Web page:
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June 28, 2002

Leo v. Vouchers

Leo Casey (a dedicated education advocate at the AFT) makes extensive responses to my voucher discussion. His main points are:
(1) ignoring the First Amendment issues, "vouchers for K through 12 education are bad public policy."
(2) He argues that in evaluating intent you can't ignore the overwhelming aid to Catholic schools: "one must consider the sheer implausibility that such an extraordinary statistical trend is the result of a free choice, absent of any other constraints." or as he puts it, "If the case involved a law which employed race neutral language, yet which in its consequences, sent over 96% of public funds to white Americans, would Nathan be so sublime about ignoring the actual effects of the law?"
(3) The Rehnquist Court judges are hypocrites in ignoring intent, since they love constitutional intent: " the intentions are inconvenient for the result Rehnquist wants, so it is easier to ignore them, even if it goes against the grain of his judicial philosophy. "
(4) Education is unlike other services religious groups might provide; "religious education clearly involves the promotion and inculcation of that religious world view."

Okay, let's take them in turn. On (1), vouchers as generally presented are bad policy; I voted against a voucher proposal when it came up for a vote in California a few years ago. But bad policy does not mean unconstitutional policy, which too many liberals (and conservatives) mix up. Judges should avoid second-guessing democracy unless the most fundamental rights are at stake. I just don't see promoting a variety of schools as about fundamental rights, even if it may be misguided education policy.

As far as (2), the overwhelming benefit to Catholic schools, that also reflects the overwhelming harm Catholics felt they specifically had suffered from secular schools, the reason they have such an extensive parochial school system. That vouchers help Catholics disproportionately does not mean it somehow elevates Catholics as somehow better than other religions, if it is making up for past perceived harms. To use the racial analogy (which I think is slippery), affirmative action disproportionately helps blacks because of past harms, not because society sees blacks as better or more equal than whites. Sometimes disproprotionate results and state support are needed to achieve neutrality-- a basic point I believe in racial policy so I have little problem seeing the same in religious policy in such an instance.

on (3), of course the conservative Justices are hypocrites and inconsistent -- see Bush v. Gore and their whole canon. So what? I'm defending the decision because I AM consistent, not because they are. I don't like unnecessary judicial activism, either on the left or the right.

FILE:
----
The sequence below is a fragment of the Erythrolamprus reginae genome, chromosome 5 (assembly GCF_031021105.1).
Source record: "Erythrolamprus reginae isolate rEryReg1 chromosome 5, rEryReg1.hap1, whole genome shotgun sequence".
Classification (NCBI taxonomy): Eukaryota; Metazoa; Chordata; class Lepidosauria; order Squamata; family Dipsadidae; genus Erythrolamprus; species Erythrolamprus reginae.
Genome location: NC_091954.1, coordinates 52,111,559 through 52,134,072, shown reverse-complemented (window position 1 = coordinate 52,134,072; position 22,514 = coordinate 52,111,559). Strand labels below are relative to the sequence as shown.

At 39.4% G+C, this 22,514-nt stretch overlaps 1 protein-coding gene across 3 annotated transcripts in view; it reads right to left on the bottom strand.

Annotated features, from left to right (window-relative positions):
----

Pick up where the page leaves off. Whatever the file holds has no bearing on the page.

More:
Leo's point on (4) is the crucial point. And yes, education is a form of moral indoctrination, but the problem is that no form of education is free of moral content or religious implications, including that in public schools. Which is the objection of many religious folks to those schools. To discuss moral behavior without reference to God is to imply that a deity is unneeded for a moral society, a point that such folks often vehemently disagree with on theological grounds. There is a reasonable intellectual argument that not only are vouchers allowed under the 1st Amendment but, in fact, they are mandated to give people religious freedom of expression to avoid state sponsorship of "humanism" as a preferrred theological position. I don't go that far and prefer to leave it up to democratic debate on whether to provide vouchers or not, but the moral content of education cuts as much against public schools as for them.

I have doubts about vouchers because it might lead to splintering into balkanized ideological enclaves. I think it's good we struggle with each other over the content of education-- it's part of our democratic conversation. But funding an escape valve for those who just can't deal with that consensus does not seem a threat to that liberty, but an embodiment of it.

Posted by Nathan at June 28, 2002 11:58 AM


Regarding your response to point four:
Except that the public schools do not discuss just one version of morality, as do religious schools. In theory, the democratic process demands that they deal with questions of morality from a variety of perspectives. (I say in theory, because in homogenous areas, local mores end up in the classroom, and in many heterogeneous areas, morality any more complex than "patriotism good" is generally avoided, just to avoid the resulting strife). Therefor, if one type, and one type only, of morality is taught at a religious school, and that school receives state moneys, then how can it be argued that the state is not advancing that particular morality?

Posted by: kevin at June 28, 2002 09:35 PM

BTW, Scalia explicitly treats legislative and constitutional intent differently, and he claims to synthesize the views such that they are not in tension -- while I surely never wish to defend Scalia, I just want to point out that there is a sophisticated, albeit wrong, argument that the tension Leo identifies does not exist.

Posted by: Jeff at June 29, 2002 09:46 AM

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